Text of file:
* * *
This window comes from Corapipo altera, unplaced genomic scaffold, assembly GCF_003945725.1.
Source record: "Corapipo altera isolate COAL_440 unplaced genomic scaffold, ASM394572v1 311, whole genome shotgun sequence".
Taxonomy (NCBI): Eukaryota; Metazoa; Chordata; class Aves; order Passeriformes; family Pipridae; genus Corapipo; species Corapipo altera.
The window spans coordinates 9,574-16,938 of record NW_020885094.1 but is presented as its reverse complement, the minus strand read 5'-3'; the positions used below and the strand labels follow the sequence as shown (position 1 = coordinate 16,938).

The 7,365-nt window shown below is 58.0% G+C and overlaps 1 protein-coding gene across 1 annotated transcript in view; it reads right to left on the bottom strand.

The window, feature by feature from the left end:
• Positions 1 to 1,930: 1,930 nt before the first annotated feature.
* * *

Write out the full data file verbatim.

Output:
This window comes from Corapipo altera, unplaced genomic scaffold, assembly GCF_003945725.1.
Source record: "Corapipo altera isolate COAL_440 unplaced genomic scaffold, ASM394572v1 311, whole genome shotgun sequence".
Taxonomy (NCBI): Eukaryota; Metazoa; Chordata; class Aves; order Passeriformes; family Pipridae; genus Corapipo; species Corapipo altera.
The window spans coordinates 9,574-16,938 of record NW_020885094.1 but is presented as its reverse complement, the minus strand read 5'-3'; the positions used below and the strand labels follow the sequence as shown (position 1 = coordinate 16,938).

The 7,365-nt window shown below is 58.0% G+C and overlaps 1 protein-coding gene across 1 annotated transcript in view; it reads right to left on the bottom strand.

The window, feature by feature from the left end:
• Positions 1 to 1,930: 1,930 nt before the first annotated feature.